JOSHUA EISENMAN: I think that one of the most telling quotes I've heard recently was that the Communist Party of China at this point is packaging national socialism as communism like a guy on the side of the road packages dog meat and sells it as lamb. This is a very interesting moment we're in, where people can stand under the hammer and sickle and essentially make ultra-rightist nationalist arguments that Mao Zedong himself, I think, would be shocked to hear made in such a venue.

I'm not sure where it's all going, but I can tell you that it ain't about the "worker-peasant alliance" and it's not about the "workers of the world unite." So it's concerning to me how when you match this level of security and this level of technology, with what we have seen before, which is an ultra-rightist nationalist ideology—and so I'm concerned about where it's going.

I think that there is this immediate lure that a lot of people in dictatorial regimes might have if their leaders say, "I can use this technology to confirm and assure my regime's survival." But what I don't think they recognize is that all that information is being collected and, therefore, the same thing that is ensuring their regime's survival makes them increasingly dependent on foreigners, and, therefore, if the foreigners do not like them at some point, that same information can be deployed against them. There's nothing that says that the camera that is collecting information and sending it back to Shanghai cannot then be used against you at a future date.

So I think there's a lot of shortsightedness going on and I think that kind of the Nth degree of that is that we've seen these large BRI programs and projects being built in countries that have very low literacy rates. That makes me question their sustainability. You can't skip the first rung of the development ladder. You need to have an educated population.

Just to give you a sense, Devin, on my way here I looked up some numbers. In 1982—this is just after the Mao era was over—China was a 65.5 percent literate country; in 1950 it was a 20 percent literate country. This means that the vast majority of African countries—and I could sit here and rattle off 20 names—are all well below where China was in 1982 in terms of literacy. China is a much larger country of course.

So can you come in and bring in very high-technology infrastructure—ports, rail, etc.—that is above where the actual development level is of the country and have it sustainable over the long term if you don't have the workers, the knowledge, and the basic ability to put it together?

As one Chinese expert said to me, "One Chinese worker is worth 10 African workers." That sounds racist, but it's not. What he's saying is in terms of the level of education, nutrition, focus—I mean there's a hundred reasons why that's the case, but it's not about race necessarily. It's about the system structure supporting it.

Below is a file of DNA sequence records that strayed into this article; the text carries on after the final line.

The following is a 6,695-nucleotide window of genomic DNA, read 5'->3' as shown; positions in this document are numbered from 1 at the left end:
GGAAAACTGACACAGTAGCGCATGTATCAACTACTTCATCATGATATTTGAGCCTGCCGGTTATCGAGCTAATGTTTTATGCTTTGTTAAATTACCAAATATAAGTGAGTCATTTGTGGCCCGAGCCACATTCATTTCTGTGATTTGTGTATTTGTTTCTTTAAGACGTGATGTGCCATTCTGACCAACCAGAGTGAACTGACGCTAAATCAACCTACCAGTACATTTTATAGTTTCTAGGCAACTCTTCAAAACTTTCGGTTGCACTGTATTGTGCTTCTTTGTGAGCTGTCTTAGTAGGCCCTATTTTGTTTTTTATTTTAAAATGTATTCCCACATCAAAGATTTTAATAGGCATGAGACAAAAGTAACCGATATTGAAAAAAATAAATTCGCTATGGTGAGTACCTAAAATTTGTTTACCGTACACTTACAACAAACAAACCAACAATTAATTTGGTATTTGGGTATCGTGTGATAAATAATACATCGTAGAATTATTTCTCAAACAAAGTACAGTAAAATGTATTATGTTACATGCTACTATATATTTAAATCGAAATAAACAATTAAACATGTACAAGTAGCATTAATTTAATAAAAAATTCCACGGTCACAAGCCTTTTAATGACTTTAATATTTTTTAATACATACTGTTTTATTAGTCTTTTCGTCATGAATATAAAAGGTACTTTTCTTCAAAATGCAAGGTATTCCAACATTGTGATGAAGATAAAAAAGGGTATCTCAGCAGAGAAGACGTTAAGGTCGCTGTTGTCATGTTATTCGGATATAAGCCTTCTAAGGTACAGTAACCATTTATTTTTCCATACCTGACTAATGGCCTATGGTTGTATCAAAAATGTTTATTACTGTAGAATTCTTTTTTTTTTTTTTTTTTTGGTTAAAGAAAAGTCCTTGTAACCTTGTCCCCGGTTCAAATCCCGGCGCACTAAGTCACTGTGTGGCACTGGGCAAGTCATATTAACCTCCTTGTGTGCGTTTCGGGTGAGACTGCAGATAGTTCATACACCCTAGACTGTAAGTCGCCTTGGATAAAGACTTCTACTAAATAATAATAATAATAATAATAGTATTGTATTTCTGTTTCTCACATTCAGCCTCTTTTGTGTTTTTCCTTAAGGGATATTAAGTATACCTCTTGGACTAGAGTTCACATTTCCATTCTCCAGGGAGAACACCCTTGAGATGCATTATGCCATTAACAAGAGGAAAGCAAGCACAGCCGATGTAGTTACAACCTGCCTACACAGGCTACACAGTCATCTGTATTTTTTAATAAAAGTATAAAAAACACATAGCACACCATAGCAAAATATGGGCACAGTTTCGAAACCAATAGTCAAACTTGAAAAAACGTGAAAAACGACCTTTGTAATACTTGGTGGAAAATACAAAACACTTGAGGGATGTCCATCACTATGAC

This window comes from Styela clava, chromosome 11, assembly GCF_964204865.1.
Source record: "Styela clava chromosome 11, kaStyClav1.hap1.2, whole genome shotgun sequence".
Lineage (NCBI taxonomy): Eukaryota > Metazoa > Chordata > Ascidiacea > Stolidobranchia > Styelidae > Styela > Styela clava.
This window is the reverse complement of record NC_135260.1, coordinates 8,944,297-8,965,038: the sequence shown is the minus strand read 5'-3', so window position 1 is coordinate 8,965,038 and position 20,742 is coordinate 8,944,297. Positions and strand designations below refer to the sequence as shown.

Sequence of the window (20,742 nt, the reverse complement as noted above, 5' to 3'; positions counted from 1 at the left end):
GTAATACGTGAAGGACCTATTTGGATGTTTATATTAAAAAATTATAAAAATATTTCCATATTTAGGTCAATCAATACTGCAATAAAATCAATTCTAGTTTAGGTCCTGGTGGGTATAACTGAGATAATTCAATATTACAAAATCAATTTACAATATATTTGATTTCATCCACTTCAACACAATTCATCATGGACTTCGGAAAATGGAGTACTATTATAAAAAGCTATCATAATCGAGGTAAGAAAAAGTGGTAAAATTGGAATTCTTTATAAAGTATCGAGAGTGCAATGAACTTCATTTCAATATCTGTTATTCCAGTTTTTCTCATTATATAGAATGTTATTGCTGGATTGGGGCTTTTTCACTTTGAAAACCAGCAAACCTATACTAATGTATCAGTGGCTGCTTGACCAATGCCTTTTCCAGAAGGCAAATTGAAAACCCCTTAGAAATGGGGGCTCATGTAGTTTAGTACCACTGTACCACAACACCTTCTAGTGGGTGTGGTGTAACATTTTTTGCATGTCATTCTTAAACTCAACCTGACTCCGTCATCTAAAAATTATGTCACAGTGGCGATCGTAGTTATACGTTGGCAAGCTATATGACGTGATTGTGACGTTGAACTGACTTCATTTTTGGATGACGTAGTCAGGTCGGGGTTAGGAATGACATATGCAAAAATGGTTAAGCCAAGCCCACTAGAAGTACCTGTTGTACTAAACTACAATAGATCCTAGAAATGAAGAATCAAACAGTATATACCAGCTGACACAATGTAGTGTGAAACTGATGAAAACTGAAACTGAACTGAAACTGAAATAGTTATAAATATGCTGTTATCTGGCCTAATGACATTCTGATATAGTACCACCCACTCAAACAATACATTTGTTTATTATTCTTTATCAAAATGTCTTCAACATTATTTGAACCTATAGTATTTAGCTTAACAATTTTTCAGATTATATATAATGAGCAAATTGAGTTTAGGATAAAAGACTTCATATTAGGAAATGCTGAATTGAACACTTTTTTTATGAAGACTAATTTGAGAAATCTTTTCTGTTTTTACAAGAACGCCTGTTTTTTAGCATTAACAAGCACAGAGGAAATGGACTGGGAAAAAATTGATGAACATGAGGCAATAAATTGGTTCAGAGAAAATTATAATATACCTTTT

My research and the point that I was making—to bring us back full circle—as part of my Red China's Green Revolution presentation was that the key lesson that developing countries need to take from the China experience is that if you do not educate your population and teach them basic skills first, then high-level development is not going to be successful.

China needs to teach the lessons of its Mao-era experience in order to make Belt and Road successful. The problem is, how do you sell that to China's state-run firms who would love to export their ability to build ports and rail but they don't have the necessary ability to go into an African country and teach little girls how to read? So you've got a kind of dysfunction or disconnection between what the bureaucracies and state-owned enterprises want to do, which is to deploy excess capital abroad in order to be productive in order to remain efficient and remain profitable, and what these countries need, which is a lower level of development support such that they can then reach the first rung of the development ladder to pull them up to the second.

If you bring these ports in, beautiful though they might be, without the base of the economy to support them it may well be nothing but a person standing in front taking a picture in terms of the leadership of that country, but doesn't bring the kind of long-term development that was so successful in the case of China.

I think if the Chinese side really wants Belt and Road to be successful, it needs to bring with it the basic support for development. But—and this is not for China to answer—I don't know any instance where a foreign country has brought in basic development. The Americans, the Europeans, the Chinese, the Japanese—they did this for themselves. They bootstrapped it. They educated their own children. They set up systems to do that.

Whether or not a foreigner—the Chinese in this case—can come in and turn Niger, which is 19 percent literate, or Mali, which is 38 percent literate, or Liberia, which is 47 percent literate, into a literate country both in terms of basic math and reading—I don't know that we should expect that China can do that and I don't know that we should be disappointed if they can't. It has never been done. It would be very impressive if they could. But the problem is the consequence of that, the sustainability of Belt and Road, is at risk without that base.

So this is a kind of a tension the Chinese are facing with regard to Belt and Road and how to ensure its success. But how can they go into Chad and ensure that the Chadian people are literate when they themselves speak Chinese? You can see immediately the systems-level tensions that emerge there.

DEVIN STEWART: Josh Eisenman of the University of Texas at Austin, thanks again for coming back and I hope to see you again soon.

JOSHUA EISENMAN: Thank you, Devin. It's been great to be here.